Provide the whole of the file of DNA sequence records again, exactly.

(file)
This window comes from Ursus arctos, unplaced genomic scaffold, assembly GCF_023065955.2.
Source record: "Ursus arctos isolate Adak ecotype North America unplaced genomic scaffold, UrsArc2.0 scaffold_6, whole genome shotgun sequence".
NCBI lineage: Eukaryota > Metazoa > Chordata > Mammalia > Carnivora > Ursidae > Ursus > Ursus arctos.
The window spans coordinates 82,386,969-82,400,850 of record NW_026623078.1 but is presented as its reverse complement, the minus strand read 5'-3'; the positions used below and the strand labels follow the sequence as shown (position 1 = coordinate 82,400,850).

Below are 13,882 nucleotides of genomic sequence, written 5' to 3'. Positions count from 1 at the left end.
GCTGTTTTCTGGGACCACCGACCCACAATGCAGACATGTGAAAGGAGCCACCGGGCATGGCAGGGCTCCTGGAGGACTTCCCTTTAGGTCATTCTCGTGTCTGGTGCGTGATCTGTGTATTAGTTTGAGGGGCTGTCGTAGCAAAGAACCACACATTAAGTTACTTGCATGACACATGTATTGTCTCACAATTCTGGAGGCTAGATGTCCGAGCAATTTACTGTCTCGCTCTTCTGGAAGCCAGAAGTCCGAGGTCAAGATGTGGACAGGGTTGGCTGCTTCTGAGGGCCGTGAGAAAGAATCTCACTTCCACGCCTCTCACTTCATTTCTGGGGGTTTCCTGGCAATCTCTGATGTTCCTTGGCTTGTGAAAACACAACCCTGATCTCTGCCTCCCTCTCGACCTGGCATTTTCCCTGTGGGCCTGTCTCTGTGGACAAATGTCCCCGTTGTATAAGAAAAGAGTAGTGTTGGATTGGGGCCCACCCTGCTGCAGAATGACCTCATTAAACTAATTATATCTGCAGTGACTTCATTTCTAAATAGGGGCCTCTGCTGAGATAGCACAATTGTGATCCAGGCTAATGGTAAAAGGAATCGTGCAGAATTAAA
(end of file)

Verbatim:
This window comes from Ursus arctos, unplaced genomic scaffold, assembly GCF_023065955.2.
Source record: "Ursus arctos isolate Adak ecotype North America unplaced genomic scaffold, UrsArc2.0 scaffold_6, whole genome shotgun sequence".
NCBI lineage: Eukaryota > Metazoa > Chordata > Mammalia > Carnivora > Ursidae > Ursus > Ursus arctos.
The window spans coordinates 82,386,969-82,400,850 of record NW_026623078.1 but is presented as its reverse complement, the minus strand read 5'-3'; the positions used below and the strand labels follow the sequence as shown (position 1 = coordinate 82,400,850).

Below are 13,882 nucleotides of genomic sequence, written 5' to 3'. Positions count from 1 at the left end.
GCTGTTTTCTGGGACCACCGACCCACAATGCAGACATGTGAAAGGAGCCACCGGGCATGGCAGGGCTCCTGGAGGACTTCCCTTTAGGTCATTCTCGTGTCTGGTGCGTGATCTGTGTATTAGTTTGAGGGGCTGTCGTAGCAAAGAACCACACATTAAGTTACTTGCATGACACATGTATTGTCTCACAATTCTGGAGGCTAGATGTCCGAGCAATTTACTGTCTCGCTCTTCTGGAAGCCAGAAGTCCGAGGTCAAGATGTGGACAGGGTTGGCTGCTTCTGAGGGCCGTGAGAAAGAATCTCACTTCCACGCCTCTCACTTCATTTCTGGGGGTTTCCTGGCAATCTCTGATGTTCCTTGGCTTGTGAAAACACAACCCTGATCTCTGCCTCCCTCTCGACCTGGCATTTTCCCTGTGGGCCTGTCTCTGTGGACAAATGTCCCCGTTGTATAAGAAAAGAGTAGTGTTGGATTGGGGCCCACCCTGCTGCAGAATGACCTCATTAAACTAATTATATCTGCAGTGACTTCATTTCTAAATAGGGGCCTCTGCTGAGATAGCACAATTGTGATCCAGGCTAATGGTAAAAGGAATCGTGCAGAATTAAA